Elections, Germans unlike us in Britain take their democracy seriously.

 

Text and pictures by Seweryn, EVS/ ESC volunteer sent to Germany by IB Polska.

Among young journalists

Last week  I had a pleasure to participate in classes provided by Staromiejskie Centrum Kultury Młodzieży in Cracow. I was invited  as a guest to journalism classes where children learn the basics of journalism and media knowledge. I heard that for the past weeks they have learned what an interview is and they were preparing to conduct and give an interview. This day was a big day for them, because they had to do their first interviews. I was a bit surprised that the guest that was invited to this special day – was me!

At the beginning, the teacher introduced me to the young students. They looked a bit nervous, but for sure not more than me. Then I was asked to tell a bit about the life of a foreigner in Krakow and about my volunteer work. Some children could not resist asking questions in this moment, they were so interested. After that students got into pairs and came to me pair by pair to ask me interview questions that they have already prepared during last classes. Some of them were so interesting. They asked me if it is difficult for me to learn polish and work with kids with disabilities that can not speak spanish or english, they wanted to know what I like the most in Poland and what is my favorite polish dish. Some kids asked what are the differences in the teaching system in Spain and Poland and where children are more polite in schools – in Poland or in Spain.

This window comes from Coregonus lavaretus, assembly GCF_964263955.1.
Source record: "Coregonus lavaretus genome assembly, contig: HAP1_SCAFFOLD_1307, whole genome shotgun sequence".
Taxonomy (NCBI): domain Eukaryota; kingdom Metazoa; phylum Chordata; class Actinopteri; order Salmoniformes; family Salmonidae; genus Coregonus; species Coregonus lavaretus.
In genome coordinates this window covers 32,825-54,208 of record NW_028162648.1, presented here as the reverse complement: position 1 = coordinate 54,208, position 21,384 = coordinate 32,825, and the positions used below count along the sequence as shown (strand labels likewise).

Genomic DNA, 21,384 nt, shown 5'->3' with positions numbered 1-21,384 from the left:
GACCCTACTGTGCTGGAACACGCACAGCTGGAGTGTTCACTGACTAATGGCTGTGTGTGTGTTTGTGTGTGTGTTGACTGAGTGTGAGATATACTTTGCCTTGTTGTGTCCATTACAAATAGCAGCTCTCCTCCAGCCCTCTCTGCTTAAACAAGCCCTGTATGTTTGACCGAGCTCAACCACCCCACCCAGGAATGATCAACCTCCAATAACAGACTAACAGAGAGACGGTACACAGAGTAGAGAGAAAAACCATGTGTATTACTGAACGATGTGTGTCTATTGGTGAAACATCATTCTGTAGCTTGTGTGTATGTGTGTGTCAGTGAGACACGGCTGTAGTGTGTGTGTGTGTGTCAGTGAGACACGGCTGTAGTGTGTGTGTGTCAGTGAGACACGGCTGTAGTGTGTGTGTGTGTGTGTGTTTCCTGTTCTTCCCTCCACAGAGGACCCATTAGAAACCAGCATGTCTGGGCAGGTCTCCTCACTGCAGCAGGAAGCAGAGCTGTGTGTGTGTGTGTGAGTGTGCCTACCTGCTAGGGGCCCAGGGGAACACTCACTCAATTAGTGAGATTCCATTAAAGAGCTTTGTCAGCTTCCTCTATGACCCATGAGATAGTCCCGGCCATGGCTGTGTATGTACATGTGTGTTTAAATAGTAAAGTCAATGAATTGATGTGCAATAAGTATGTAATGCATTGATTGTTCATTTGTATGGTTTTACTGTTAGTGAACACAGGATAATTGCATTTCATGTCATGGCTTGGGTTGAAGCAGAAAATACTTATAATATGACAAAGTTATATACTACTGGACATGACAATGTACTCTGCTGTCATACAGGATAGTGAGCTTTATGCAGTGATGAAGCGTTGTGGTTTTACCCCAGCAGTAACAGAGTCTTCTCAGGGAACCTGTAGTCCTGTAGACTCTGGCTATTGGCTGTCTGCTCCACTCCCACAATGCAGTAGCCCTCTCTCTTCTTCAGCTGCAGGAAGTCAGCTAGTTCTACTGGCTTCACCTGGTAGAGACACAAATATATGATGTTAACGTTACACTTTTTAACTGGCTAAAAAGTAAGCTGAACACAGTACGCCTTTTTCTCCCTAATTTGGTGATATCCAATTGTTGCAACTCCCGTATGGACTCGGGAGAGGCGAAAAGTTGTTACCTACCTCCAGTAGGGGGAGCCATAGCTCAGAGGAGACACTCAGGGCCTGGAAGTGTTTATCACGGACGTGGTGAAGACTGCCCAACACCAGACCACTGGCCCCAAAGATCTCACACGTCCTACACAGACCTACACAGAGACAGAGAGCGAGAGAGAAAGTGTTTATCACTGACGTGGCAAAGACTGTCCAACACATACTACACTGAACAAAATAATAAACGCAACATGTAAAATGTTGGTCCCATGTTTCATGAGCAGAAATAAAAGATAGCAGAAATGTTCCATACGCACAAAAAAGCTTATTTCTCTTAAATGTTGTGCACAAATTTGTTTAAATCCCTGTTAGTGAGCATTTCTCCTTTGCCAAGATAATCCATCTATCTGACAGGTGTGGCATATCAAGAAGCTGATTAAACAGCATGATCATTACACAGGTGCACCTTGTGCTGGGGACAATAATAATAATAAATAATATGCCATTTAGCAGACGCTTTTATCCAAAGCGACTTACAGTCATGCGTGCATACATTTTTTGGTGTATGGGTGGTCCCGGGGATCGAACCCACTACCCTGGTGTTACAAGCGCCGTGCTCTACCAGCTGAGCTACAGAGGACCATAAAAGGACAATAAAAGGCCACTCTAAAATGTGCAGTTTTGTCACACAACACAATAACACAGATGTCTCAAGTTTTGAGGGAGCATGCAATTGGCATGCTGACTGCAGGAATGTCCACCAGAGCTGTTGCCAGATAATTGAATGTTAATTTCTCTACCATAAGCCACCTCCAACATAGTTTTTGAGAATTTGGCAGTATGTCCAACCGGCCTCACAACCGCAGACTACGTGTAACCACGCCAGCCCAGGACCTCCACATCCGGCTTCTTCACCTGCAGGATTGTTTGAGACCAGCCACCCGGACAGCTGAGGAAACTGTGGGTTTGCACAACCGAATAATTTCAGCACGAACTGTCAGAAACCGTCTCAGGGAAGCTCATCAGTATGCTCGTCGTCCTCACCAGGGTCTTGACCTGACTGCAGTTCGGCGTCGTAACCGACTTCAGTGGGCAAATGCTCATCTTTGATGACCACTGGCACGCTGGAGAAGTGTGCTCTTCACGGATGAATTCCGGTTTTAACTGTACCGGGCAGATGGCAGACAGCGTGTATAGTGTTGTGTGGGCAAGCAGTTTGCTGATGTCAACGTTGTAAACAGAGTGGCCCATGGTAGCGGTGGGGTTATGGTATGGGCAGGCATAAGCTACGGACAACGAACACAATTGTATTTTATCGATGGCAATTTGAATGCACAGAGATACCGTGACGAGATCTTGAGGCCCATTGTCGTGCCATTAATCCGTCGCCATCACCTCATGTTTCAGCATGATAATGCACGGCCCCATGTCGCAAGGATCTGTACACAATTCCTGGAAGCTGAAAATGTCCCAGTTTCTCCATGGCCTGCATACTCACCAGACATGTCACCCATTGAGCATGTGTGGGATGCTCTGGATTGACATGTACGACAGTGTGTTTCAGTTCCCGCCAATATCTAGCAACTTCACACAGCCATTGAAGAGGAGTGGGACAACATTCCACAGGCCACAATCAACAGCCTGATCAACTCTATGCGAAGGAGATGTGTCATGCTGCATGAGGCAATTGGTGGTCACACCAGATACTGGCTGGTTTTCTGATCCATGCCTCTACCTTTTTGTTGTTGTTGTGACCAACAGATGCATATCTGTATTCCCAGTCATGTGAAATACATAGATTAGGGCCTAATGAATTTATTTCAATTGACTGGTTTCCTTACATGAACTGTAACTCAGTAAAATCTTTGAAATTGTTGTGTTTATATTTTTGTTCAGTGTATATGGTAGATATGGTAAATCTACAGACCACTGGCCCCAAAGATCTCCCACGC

At the end everyone thanked me for the interview and it was really nice. Even some students wanted to ask additional questions apart from the interview, because they were curious about life in Spain. I saw all children very interested and focused on the work of a journalist.